So given that autonomic robotics and advanced computing technology is already written in our future, what are the implications of such technology? The simple answer is: we must wait and see.


Regulating the Sharing Economy: Fostering Innovation and Safety

Steven Groschen, MJLST Managing Editor

The sharing economy is a marketplace for individuals to exchange goods and services directly with one another. In the past, sharing economy participants, whom wished to lend their property and time directly to others, had the challenge of finding a way to connect with individuals seeking to borrow property and services. The internet and other modern communication systems have provided opportunities for overcoming this barrier. Consequently, the cost of matching a particular individual’s demand with another individual’s supply (i.e. transaction costs) within the sharing economy has been greatly reduced. As a result, sharing is quickly becoming a cost-effective and environmentally friendly option for ordinary consumers.

Not everyone is fond of the sharing economy movement. Long-established institutions and industries are experiencing increased competition by competitors whom are not always required to play by the same rules. For instance, the increasingly popular ride sharing system, Uber, has received scrutiny from players in the current taxi system. They argue that Uber is unfairly competing because it is not subject to the same regulations as traditional taxi drivers.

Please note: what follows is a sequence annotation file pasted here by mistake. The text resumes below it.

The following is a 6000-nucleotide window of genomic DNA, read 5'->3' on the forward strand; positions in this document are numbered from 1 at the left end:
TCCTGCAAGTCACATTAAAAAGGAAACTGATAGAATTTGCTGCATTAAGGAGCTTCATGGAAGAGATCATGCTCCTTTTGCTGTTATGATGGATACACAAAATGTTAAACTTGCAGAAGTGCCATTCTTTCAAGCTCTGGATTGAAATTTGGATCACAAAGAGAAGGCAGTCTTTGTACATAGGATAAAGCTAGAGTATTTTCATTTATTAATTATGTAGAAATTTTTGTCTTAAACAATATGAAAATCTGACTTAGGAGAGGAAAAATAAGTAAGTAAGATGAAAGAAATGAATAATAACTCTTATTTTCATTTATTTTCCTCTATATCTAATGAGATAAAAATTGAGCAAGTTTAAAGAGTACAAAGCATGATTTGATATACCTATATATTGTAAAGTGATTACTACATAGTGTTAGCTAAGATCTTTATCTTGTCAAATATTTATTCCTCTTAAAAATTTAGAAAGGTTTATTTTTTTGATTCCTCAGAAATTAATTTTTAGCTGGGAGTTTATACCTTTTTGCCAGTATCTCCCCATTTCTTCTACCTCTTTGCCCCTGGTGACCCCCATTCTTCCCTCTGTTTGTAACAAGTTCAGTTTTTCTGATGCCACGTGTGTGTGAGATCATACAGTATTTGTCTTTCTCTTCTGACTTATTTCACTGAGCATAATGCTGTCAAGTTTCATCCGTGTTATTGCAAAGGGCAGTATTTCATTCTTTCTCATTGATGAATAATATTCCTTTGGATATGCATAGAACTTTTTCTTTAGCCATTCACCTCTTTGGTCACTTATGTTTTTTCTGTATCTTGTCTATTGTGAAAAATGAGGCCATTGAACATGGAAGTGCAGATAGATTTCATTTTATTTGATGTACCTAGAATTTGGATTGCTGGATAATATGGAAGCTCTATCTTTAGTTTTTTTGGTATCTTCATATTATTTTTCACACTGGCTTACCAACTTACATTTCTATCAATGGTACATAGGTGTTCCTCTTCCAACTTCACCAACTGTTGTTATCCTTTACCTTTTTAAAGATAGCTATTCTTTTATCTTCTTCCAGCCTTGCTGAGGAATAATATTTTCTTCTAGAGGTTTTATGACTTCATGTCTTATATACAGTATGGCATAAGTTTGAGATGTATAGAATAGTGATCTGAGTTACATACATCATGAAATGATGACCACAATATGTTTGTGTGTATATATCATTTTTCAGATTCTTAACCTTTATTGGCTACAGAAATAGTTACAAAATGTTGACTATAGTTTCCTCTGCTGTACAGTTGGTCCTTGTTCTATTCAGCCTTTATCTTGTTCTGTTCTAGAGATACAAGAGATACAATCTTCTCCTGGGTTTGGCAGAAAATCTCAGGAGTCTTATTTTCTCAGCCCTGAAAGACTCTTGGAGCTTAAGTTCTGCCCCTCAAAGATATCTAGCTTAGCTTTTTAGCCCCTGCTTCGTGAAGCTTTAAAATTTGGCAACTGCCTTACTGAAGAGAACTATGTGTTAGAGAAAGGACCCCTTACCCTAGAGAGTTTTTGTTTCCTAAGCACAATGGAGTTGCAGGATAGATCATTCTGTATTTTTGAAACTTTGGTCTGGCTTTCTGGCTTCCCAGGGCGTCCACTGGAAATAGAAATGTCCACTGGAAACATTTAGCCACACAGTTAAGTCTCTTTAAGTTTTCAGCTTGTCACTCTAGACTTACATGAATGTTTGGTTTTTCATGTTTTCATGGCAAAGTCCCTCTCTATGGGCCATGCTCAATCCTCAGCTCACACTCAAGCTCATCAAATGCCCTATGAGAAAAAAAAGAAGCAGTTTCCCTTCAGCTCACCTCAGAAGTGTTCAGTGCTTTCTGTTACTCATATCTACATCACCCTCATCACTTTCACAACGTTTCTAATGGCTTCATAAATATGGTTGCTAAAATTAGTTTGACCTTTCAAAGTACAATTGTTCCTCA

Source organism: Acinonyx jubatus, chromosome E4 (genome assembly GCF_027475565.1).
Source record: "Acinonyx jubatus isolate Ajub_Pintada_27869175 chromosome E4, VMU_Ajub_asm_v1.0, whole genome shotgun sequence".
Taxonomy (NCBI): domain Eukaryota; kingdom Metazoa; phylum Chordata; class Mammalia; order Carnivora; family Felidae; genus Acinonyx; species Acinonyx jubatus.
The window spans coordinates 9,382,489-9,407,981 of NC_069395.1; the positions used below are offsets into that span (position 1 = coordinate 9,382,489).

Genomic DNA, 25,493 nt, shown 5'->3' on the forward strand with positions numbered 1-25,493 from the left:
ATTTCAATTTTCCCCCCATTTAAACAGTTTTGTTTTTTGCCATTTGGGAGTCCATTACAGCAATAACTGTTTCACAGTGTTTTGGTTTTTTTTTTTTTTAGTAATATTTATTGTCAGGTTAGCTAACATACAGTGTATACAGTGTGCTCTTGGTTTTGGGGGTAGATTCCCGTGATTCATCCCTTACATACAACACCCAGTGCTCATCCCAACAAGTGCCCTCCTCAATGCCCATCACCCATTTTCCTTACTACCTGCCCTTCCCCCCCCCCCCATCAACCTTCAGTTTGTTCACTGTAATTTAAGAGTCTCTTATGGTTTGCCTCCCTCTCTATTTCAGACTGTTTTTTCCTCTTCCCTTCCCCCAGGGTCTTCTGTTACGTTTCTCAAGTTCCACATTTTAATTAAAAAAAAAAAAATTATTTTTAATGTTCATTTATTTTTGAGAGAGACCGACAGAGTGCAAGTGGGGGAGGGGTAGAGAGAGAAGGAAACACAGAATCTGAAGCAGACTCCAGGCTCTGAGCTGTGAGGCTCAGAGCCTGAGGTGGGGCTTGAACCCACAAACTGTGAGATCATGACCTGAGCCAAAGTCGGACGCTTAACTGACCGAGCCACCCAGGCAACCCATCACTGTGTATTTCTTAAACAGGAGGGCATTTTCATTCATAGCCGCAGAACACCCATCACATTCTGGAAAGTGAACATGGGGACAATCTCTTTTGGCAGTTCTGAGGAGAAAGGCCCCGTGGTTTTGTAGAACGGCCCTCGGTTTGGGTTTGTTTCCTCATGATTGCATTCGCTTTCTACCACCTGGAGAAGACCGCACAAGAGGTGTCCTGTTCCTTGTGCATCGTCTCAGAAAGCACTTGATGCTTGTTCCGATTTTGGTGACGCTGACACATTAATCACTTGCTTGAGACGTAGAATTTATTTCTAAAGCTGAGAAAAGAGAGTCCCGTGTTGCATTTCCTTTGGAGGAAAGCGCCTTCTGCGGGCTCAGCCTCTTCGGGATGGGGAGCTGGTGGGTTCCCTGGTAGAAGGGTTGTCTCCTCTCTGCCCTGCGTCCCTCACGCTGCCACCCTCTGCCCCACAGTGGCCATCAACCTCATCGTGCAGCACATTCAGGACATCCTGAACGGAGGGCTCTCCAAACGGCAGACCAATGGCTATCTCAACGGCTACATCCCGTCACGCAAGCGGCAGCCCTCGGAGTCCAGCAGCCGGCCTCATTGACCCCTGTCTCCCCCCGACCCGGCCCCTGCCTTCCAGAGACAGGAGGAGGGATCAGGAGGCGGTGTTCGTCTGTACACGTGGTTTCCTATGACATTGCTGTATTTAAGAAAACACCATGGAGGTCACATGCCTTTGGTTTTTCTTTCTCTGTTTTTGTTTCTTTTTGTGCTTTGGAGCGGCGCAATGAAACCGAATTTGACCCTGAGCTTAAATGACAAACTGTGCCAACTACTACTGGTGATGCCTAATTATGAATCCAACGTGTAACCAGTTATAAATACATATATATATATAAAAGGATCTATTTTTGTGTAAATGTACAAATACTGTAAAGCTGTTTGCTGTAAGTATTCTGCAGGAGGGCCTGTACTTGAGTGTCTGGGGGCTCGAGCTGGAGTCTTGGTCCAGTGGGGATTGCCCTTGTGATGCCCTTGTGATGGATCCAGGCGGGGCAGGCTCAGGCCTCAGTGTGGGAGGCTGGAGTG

Regulators are challenged to find the optimal method of regulating the emerging sharing economy. Enacting regulations that are too strict will impede the innovation generated by sharing economy startup companies. On the other hand, regulations that are too lenient may threaten another core value: protecting the safety of consumers. Unregulated and non-centrally controlled systems of transportation run the risk of having a wide variance in outcomes. One Uber taxi driver may be perfectly safe, whereas another creates a hazard on the streets. Some are concerned there should be more government oversight and regulation addressing these risky drivers.

Professor Sofia Ranchordás suggests “establishing, broader, principle-based regulation[s]” is the answer to the legal problems created by the sharing economy. The use of principles rather than specific regulations acknowledges that technology is constantly changing. Broad regulations are designed to be more adaptable to changes in technology. As a result, this method of regulation protects two of the important goals of the sharing economy. First, bottom-up innovation is not stifled by rigid regulations that prohibit experimentation. Startup companies in the sharing economy are free to experiment so long as they stay within the boundaries of the broad principles. Second, there is more flexibility to create regulations addressing concerns for safety and general consumer protection. Regulators are not restricted to a narrow definition of what is “safe,” thus technology changes affecting safety are more easily managed.